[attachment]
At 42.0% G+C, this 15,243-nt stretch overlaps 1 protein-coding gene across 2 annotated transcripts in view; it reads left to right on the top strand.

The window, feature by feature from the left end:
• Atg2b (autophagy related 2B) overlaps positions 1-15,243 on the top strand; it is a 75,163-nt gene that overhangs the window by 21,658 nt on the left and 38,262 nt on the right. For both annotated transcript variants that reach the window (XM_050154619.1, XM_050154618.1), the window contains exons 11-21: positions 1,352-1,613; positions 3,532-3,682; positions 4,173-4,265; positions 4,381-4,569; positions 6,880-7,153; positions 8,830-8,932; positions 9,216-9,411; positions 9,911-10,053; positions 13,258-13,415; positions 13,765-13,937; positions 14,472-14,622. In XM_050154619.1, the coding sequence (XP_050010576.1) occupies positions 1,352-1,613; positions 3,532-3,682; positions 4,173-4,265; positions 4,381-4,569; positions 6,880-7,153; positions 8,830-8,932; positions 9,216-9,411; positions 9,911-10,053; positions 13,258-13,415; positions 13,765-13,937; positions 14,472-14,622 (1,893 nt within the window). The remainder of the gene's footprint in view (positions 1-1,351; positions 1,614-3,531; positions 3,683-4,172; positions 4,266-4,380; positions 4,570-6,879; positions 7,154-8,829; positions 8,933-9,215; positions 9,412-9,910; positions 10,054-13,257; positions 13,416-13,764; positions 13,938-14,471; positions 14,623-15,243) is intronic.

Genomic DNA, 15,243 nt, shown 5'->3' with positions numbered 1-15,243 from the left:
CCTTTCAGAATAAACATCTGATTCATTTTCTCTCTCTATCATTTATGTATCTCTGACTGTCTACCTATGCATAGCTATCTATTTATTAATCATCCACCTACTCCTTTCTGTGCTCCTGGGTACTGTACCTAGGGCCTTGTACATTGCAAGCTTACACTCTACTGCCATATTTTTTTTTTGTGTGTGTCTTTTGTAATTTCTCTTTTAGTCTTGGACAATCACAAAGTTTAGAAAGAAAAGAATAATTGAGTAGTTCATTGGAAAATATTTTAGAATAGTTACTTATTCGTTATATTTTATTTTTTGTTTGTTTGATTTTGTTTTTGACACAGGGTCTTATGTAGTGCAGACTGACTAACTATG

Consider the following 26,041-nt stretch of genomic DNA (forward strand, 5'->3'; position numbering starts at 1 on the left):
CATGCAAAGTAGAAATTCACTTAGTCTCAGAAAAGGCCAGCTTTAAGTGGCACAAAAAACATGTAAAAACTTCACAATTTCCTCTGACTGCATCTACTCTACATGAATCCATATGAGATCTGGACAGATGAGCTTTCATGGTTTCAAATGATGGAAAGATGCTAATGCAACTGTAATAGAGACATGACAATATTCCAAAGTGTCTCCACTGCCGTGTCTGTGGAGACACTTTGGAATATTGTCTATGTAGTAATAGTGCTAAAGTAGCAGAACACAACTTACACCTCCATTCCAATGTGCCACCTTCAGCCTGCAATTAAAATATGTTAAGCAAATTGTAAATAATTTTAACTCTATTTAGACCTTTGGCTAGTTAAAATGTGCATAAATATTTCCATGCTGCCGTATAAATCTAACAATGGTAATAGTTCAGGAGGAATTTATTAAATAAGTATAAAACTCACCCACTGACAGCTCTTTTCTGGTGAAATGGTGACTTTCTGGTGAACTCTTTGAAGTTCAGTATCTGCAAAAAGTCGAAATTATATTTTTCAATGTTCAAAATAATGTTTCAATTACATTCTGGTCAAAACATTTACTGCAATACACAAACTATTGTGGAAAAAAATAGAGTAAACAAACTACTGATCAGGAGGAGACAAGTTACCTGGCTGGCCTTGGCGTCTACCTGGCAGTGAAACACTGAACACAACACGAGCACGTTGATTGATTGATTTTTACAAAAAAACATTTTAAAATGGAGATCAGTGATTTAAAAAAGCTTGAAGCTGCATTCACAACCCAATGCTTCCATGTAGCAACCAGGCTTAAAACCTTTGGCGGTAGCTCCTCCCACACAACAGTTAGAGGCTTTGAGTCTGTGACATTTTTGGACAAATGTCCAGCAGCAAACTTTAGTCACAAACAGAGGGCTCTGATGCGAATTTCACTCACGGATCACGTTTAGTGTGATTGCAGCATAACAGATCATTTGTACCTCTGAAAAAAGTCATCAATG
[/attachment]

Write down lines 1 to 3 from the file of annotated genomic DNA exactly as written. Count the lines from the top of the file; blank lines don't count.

At 42.0% G+C, this 15,243-nt stretch overlaps 1 protein-coding gene across 2 annotated transcripts in view; it reads left to right on the top strand.

The window, feature by feature from the left end:
• Atg2b (autophagy related 2B) overlaps positions 1-15,243 on the top strand; it is a 75,163-nt gene that overhangs the window by 21,658 nt on the left and 38,262 nt on the right. For both annotated transcript variants that reach the window (XM_050154619.1, XM_050154618.1), the window contains exons 11-21: positions 1,352-1,613; positions 3,532-3,682; positions 4,173-4,265; positions 4,381-4,569; positions 6,880-7,153; positions 8,830-8,932; positions 9,216-9,411; positions 9,911-10,053; positions 13,258-13,415; positions 13,765-13,937; positions 14,472-14,622. In XM_050154619.1, the coding sequence (XP_050010576.1) occupies positions 1,352-1,613; positions 3,532-3,682; positions 4,173-4,265; positions 4,381-4,569; positions 6,880-7,153; positions 8,830-8,932; positions 9,216-9,411; positions 9,911-10,053; positions 13,258-13,415; positions 13,765-13,937; positions 14,472-14,622 (1,893 nt within the window). The remainder of the gene's footprint in view (positions 1-1,351; positions 1,614-3,531; positions 3,683-4,172; positions 4,266-4,380; positions 4,570-6,879; positions 7,154-8,829; positions 8,933-9,215; positions 9,412-9,910; positions 10,054-13,257; positions 13,416-13,764; positions 13,938-14,471; positions 14,623-15,243) is intronic.